"This is what you work for," Victor Martinez said, "and like I said before, this kind of opportunity doesn't come to you very often. But in the end, we really feel good about this team, that pretty much everybody's coming back next year.
"Everybody knows now what it takes to get to this stage. Now you just get a little bit of rest and start getting ready for next season."
The good news for the Tigers is that most of the core that got them this far will remain intact. Other than free agents Ramon Santiago, Brad Penny, Magglio Ordonez, Carlos Guillen and Wilson Betemit, everyone else on the roster is under team control. Detroit officially has to make a decision on Jose Valverde's $9 million contract option for next season, but that could be the easiest decision the Tigers will make this winter.
They'll have Brennan Boesch healthy following thumb surgery, and their various walking wounded from this postseason -- Martinez, Alex Avila and Delmon Young foremost -- should be back at full strength. Both Avila and team president/general manager Dave Dombrowski said Saturday night that while the All-Star catcher will have an MRI exam on both knees, he isn't expected to require surgery. Martinez, too, sounded optimistic he'll only need rest to be back at full strength for next year.
Their core group is intact. This offseason will be about the complementary pieces.
Their group of trusted relievers was one veteran right-hander short all postseason, and it arguably cost them two 11th-inning losses in the ALCS. Part of that was the result of injury, from Joel Zumaya's continued elbow problems that shelved him all season to the concussion and hip issues that knocked Al Alburquerque out for most of August and September.
"Alburquerque was very important," Dombrowski said. "I mean, when you look at [Alexi] Ogando for them, that's how Alburquerque was for us."
Ogando was a find out of the Rangers' farm system. The Tigers don't have an obvious fit for that, not with top pitching prospect Jacob Turner likely joining the rotation sometime in 2012. They could hope for health on that end, or they could make one more addition for a seventh-inning reliever.
Detroit's struggles to get runners on base, particularly with the ups and downs of Austin Jackson, hindered an offense that slugged 13 home runs in the ALCS, but 11 solo shots. Jackson had some of the deepest sophomore struggles and came out stronger, but he'll have to reach base more often for the Tigers to reach their full potential at the plate.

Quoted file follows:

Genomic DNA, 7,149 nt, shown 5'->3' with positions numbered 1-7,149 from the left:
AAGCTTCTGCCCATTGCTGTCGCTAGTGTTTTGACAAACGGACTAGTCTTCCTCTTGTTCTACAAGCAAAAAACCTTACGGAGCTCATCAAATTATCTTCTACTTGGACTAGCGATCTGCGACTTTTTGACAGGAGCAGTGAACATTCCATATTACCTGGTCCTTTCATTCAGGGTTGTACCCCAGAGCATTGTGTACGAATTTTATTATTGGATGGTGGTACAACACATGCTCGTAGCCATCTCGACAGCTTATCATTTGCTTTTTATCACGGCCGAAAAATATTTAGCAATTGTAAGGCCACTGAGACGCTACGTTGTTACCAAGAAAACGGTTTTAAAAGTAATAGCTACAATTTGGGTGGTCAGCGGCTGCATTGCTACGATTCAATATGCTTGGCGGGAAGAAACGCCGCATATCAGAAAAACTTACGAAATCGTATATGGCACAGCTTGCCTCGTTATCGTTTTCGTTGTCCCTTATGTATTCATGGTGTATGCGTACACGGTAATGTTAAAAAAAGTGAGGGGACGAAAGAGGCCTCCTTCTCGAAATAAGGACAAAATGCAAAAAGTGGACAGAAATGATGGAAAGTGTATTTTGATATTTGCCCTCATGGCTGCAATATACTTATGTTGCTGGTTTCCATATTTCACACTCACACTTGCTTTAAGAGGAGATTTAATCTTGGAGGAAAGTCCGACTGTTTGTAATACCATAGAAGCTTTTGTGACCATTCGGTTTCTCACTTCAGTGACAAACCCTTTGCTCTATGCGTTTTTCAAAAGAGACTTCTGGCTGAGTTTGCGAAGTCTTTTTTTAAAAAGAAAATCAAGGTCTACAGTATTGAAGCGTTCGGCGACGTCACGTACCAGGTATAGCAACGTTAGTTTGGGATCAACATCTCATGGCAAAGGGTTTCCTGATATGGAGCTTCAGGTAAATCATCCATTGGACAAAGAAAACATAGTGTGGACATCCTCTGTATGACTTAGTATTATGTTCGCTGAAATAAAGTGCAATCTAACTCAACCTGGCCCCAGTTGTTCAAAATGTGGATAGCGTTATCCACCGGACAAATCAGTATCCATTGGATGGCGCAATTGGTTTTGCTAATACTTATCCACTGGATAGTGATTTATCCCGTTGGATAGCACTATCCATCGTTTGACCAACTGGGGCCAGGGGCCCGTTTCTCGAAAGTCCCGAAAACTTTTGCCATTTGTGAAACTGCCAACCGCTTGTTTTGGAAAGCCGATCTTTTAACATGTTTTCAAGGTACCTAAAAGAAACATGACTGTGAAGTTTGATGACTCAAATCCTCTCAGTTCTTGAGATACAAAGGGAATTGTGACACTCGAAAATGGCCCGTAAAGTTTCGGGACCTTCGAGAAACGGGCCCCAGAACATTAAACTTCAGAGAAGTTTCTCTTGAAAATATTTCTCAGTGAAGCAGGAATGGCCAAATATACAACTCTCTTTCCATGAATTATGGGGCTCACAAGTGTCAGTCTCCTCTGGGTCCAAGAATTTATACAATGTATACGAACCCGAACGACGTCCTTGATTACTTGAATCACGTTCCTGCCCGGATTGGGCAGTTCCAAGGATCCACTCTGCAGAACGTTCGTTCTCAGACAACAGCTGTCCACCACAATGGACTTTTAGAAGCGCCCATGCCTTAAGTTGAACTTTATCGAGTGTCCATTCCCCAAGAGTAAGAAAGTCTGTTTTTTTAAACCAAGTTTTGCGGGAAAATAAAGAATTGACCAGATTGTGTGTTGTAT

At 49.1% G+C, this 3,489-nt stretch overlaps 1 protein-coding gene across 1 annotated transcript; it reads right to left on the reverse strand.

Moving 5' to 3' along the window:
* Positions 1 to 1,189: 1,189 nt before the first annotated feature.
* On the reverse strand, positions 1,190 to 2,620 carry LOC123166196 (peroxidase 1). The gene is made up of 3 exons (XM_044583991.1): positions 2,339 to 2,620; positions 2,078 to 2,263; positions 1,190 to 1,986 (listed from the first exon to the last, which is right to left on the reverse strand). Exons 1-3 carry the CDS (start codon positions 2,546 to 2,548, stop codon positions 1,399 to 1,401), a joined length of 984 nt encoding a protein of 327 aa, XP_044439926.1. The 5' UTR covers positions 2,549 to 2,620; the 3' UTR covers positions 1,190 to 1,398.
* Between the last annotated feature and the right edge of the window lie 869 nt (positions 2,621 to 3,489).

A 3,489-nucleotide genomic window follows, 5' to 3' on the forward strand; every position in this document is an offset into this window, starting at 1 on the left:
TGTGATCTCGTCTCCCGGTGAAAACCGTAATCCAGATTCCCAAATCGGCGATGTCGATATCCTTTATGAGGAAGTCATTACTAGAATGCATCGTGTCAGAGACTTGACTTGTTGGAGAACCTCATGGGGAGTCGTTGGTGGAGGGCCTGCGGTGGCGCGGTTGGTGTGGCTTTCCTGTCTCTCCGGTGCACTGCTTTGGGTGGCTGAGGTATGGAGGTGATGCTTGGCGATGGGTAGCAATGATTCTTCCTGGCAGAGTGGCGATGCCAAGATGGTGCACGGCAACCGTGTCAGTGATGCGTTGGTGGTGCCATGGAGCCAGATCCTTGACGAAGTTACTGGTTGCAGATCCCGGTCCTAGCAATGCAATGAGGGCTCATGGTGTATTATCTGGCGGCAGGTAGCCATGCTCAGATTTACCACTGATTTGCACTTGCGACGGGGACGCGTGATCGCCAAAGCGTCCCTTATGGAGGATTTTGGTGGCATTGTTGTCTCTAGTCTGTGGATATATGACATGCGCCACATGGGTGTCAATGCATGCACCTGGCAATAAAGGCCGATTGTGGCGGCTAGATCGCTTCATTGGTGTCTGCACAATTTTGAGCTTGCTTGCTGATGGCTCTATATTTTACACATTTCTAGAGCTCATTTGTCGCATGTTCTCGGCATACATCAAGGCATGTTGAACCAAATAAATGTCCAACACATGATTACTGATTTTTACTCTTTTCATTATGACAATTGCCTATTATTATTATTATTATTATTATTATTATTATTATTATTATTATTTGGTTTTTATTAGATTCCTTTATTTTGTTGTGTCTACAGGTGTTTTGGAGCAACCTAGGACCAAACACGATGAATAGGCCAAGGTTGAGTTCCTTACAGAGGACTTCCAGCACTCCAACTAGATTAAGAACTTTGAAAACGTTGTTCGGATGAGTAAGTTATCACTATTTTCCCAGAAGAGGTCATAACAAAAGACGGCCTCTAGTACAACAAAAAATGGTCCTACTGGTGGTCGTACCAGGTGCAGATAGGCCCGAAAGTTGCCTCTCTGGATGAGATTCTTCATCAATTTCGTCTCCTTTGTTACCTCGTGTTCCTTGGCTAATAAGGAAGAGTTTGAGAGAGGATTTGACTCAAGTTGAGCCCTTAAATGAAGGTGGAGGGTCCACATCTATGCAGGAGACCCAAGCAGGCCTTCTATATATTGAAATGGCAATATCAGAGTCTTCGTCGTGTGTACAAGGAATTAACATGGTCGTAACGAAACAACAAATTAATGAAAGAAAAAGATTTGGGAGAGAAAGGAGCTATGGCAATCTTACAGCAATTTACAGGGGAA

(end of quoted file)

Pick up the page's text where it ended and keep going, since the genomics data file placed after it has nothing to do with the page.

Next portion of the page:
They went through a revolving door at second base that ended with Santiago earning the bulk of the time down the stretch. Most likely, the Tigers will try to find a full-time player for that spot. Third base is another question, centering on the decision whether Brandon Inge's postseason performance in a limited role will earn him first crack at reclaiming the job next year.
The Tigers will likely try to upgrade at either second or third with another hitter, and maybe even both if they can find the financial fit within a payroll already headed up with salary raises and arbitration cases. The prize of the positional market, leadoff weapon Jose Reyes, plays shortstop, which could raise speculation that All-Star shortstop Jhonny Peralta could shift back to third.
Detroit has already debated offseason decisions, and it'll talk it over some more. For arguably the first time since Dombrowski took over 10 years ago, though, he has the base of young talent he wants to build around -- even better than what he had coming out of the Tigers' 2006 run to the World Series.
"We have a real good young core group of young players that are in their prime," Dombrowski said. "If [we] stay healthy next year, I think we'll have a good club. We'll do some fine-tuning, I'm sure, to try to get better. You're not satisfied by any means, but I do think we're in a position where you don't have to go out and make a bunch of huge moves. Your foundation is there."